Johnny Gonzalez made a promise. He kept it, and then some, following up his bachelor’s degree by participating a second time in the San Jose State University commencement ceremony inside Spartan Stadium last Saturday, May 23, to mark the completion of his master of arts degree in counselor education.
“My parents had the biggest influence on me,” explains Gonzalez of his father, Juan, and mother, Dalia. “They only went up to the eighth grade, and ever since I was little, they stressed education. I always wondered why, but they did. They didn’t have the opportunity to further their education, because they had to work and they had big families in their country. As an only child, I made a promise to myself and to my parents, that I would advance my degree and be something in life, at a professional level. My dream was always to become a professional soccer player. It didn’t work out for one reason or another, but I’m sure to be a professional at something else.”
Gonzalez first earned his bachelor’s degree in sociology, with a concentration in family, in May of 2006. He took a year off to work and pursue his dream of playing soccer professionally. As a forward and four-year letterwinner on head coach Gary St. Clair’s team from 2002-05, he was one of just three members of the Spartan men’s soccer program to earn all-conference distinction at the conclusion of all four seasons, with two first-team and two second-team awards. Though he attended a few professional combines, mainly on the East Coast, his only real opportunity to keep playing came from his parents’ native country of El Salvador. Gonzalez turned it down, however, preferring to continue his schooling instead of settling for the non-optimal terms of the deal.
“I figured that if I wasn’t going to be a professional soccer player, I might as well be professional at something. All I knew I was good at is working with youth, working with kids, whether it was academically, or with sports, so I decided to go into the counselor education program at San Jose State. Coach St. Clair helped me with a letter of recommendation, and fortunately it worked out. Before I knew it, I got accepted, and I saw that as a great opportunity to not only advance my degree, but become another male with a minority background to move up in this world.”
Already the first in his family with a high school diploma and an undergraduate college degree, Gonzalez began his master’s in the fall of 2007, and completed it with a thesis written on potential preventative measures to combat the high pregnancy rate among Latina girls aged 15 to 19 in the state of California.
Along the way, Gonzalez was an intern counselor at Fischer Middle School and Pala Middle School, both in San Jose, and most recently, at Evergreen Valley College, also in San Jose, five days a week since March, for class credit.
By no means has he distanced himself from the sport he loves, while pursuing his master’s degree. Gonzalez played for the San Francisco Seals and the San Jose Frogs, both of the United Soccer Leagues (USL) Premier Development League (PDL) during the summers of 2007 and 2008, respectively. This summer, he has hooked up with BayArea Ambassadors FC, based in Hayward, Calif., of the National Premier Soccer League (NPSL), playing home games at Chabot College through the month of July. He has scored one goal in five games thus far, as the team is off to a 3-2 start.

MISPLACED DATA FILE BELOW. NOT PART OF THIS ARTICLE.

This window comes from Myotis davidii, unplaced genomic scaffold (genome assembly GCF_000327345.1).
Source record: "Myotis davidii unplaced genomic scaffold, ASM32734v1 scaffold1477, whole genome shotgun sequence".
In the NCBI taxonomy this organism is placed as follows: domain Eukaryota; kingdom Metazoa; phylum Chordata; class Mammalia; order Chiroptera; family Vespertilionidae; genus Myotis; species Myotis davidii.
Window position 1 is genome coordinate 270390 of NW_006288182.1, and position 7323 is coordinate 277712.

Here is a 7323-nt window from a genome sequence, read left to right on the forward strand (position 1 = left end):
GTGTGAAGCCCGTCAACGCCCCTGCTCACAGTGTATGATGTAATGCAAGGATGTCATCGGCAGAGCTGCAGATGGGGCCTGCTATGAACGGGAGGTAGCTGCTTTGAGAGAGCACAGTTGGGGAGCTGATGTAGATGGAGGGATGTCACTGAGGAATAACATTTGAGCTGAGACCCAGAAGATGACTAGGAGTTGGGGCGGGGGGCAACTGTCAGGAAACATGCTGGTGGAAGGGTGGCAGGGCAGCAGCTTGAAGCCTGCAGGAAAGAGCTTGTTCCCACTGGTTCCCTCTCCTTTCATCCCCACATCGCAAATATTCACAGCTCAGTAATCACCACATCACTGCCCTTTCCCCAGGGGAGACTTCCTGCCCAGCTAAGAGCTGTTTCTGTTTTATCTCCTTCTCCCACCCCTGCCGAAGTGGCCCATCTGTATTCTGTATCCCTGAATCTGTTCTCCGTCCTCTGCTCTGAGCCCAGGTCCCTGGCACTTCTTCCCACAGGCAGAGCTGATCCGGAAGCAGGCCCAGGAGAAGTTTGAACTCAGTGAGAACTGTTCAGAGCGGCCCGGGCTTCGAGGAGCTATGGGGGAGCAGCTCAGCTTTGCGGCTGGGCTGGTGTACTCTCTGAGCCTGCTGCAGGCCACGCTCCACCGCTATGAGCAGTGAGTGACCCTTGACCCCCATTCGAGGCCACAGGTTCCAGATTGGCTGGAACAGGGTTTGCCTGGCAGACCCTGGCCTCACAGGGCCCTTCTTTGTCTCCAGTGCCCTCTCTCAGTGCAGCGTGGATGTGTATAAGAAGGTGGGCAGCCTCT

Gonzalez, who recently moved from Pleasanton to Dublin, also has coaching mixed into his busy schedule. Since last year, he coaches the Livermore Elite Soccer Club U-17 girls. During the three winter months, he is the head coach of the junior varsity girl’s team at Foothill High School in Pleasanton.
Studying, working, playing or coaching, San Jose State is not far from Gonzalez’s mind.
“San Jose State, in general, will always have a place in my heart. As far as the men’s soccer program, I have a lot of pride in it. I’m always checking the website, always following their schedule, their results, seeing how they are doing. I always said I would love to go on and represent San Jose State at a professional soccer level, but I figured if I couldn’t do that, that I might as well do it academically. If I could share my story with the current players now, I would just tell them that hey, things may not work your way, and if they don’t, it’s not a big deal. You can go the academic way, which is the secure way, and make something out of yourself.
“My future plans include either being a high school counselor, or a college advisor. Specifically, I would like to be an athletic advisor for a state school or a UC school, a community college, and share my story and tell them that you’re a student before you’re an athlete. I think that’s what I would emphasize, because a lot of college athletes tend to focus on the athletic side, but forget about the student side of it. I would stress that academics is important, because you do have to stay eligible, and you’re here for a degree, after all. I would like to find some kind of counseling position where I know I can be effective and do my best at it, just like I did on the soccer field when I was at San Jose State.”
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